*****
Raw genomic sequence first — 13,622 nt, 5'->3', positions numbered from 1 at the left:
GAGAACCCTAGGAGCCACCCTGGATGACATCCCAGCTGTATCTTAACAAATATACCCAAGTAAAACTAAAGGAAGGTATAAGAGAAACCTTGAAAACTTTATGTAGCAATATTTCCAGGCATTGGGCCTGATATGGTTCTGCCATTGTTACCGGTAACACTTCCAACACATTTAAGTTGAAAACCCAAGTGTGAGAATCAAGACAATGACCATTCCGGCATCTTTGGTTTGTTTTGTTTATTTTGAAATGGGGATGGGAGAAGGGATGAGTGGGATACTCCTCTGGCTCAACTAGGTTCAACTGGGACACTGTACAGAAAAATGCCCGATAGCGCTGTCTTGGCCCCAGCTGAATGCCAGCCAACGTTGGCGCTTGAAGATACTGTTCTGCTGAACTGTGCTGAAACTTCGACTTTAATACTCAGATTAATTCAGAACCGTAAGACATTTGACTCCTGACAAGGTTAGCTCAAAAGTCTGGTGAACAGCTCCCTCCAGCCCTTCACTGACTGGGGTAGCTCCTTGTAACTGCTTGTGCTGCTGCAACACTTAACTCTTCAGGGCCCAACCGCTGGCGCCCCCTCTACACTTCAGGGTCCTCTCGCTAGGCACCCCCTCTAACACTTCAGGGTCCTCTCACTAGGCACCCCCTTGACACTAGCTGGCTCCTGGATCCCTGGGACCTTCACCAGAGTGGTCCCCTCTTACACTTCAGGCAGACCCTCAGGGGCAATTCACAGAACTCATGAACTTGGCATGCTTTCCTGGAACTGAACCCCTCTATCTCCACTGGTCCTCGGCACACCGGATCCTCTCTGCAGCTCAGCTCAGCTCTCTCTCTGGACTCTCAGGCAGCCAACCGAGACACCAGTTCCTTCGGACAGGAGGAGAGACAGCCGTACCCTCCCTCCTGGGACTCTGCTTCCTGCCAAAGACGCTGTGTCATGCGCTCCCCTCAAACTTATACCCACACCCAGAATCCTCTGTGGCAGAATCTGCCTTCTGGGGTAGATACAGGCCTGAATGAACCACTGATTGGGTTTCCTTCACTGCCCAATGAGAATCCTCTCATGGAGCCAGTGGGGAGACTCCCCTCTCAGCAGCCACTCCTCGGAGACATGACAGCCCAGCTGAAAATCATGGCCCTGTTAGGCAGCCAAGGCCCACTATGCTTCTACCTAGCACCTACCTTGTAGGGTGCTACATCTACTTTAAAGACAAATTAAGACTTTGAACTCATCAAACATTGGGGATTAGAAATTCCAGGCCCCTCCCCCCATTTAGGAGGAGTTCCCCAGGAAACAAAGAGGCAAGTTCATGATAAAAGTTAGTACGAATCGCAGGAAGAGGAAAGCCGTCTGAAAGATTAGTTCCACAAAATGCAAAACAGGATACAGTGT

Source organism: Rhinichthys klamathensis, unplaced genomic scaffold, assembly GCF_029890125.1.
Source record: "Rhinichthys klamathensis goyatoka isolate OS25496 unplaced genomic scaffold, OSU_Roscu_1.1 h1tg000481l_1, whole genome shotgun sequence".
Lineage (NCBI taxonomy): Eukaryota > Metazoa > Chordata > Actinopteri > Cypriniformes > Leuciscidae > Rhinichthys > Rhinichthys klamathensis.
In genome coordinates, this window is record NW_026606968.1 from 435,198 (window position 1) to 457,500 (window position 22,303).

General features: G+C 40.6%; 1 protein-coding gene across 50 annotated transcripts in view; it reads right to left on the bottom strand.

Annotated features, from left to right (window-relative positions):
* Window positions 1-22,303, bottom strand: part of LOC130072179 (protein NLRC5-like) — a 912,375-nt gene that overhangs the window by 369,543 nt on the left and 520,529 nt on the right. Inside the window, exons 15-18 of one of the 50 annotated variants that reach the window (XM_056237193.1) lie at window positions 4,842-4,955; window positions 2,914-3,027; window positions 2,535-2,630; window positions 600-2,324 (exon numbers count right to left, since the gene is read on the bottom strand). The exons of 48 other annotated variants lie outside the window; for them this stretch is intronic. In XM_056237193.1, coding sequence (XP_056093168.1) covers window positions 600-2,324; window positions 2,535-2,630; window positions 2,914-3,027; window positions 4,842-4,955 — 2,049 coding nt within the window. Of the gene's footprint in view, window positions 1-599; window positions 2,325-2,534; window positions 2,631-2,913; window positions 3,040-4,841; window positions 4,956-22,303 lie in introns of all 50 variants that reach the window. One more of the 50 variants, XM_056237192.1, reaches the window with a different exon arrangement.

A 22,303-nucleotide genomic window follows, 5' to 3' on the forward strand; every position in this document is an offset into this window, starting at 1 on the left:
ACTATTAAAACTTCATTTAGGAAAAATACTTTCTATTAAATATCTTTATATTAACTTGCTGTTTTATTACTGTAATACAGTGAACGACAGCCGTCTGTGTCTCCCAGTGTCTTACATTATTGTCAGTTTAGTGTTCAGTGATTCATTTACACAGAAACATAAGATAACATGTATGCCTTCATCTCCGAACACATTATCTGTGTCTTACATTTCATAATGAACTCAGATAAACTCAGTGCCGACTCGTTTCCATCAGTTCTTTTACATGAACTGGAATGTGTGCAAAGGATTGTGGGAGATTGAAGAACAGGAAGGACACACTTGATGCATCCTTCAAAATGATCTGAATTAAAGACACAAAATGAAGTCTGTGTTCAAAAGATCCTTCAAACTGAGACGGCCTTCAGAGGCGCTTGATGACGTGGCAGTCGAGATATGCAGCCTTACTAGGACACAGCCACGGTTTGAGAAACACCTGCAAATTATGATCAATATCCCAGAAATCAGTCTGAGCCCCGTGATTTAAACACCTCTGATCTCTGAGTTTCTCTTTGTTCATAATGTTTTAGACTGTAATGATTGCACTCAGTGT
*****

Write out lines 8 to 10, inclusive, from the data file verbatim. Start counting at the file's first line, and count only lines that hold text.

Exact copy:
Annotated features, from left to right (window-relative positions):
* Window positions 1-22,303, bottom strand: part of LOC130072179 (protein NLRC5-like) — a 912,375-nt gene that overhangs the window by 369,543 nt on the left and 520,529 nt on the right. Inside the window, exons 15-18 of one of the 50 annotated variants that reach the window (XM_056237193.1) lie at window positions 4,842-4,955; window positions 2,914-3,027; window positions 2,535-2,630; window positions 600-2,324 (exon numbers count right to left, since the gene is read on the bottom strand). The exons of 48 other annotated variants lie outside the window; for them this stretch is intronic. In XM_056237193.1, coding sequence (XP_056093168.1) covers window positions 600-2,324; window positions 2,535-2,630; window positions 2,914-3,027; window positions 4,842-4,955 — 2,049 coding nt within the window. Of the gene's footprint in view, window positions 1-599; window positions 2,325-2,534; window positions 2,631-2,913; window positions 3,040-4,841; window positions 4,956-22,303 lie in introns of all 50 variants that reach the window. One more of the 50 variants, XM_056237192.1, reaches the window with a different exon arrangement.

A 22,303-nucleotide genomic window follows, 5' to 3' on the forward strand; every position in this document is an offset into this window, starting at 1 on the left: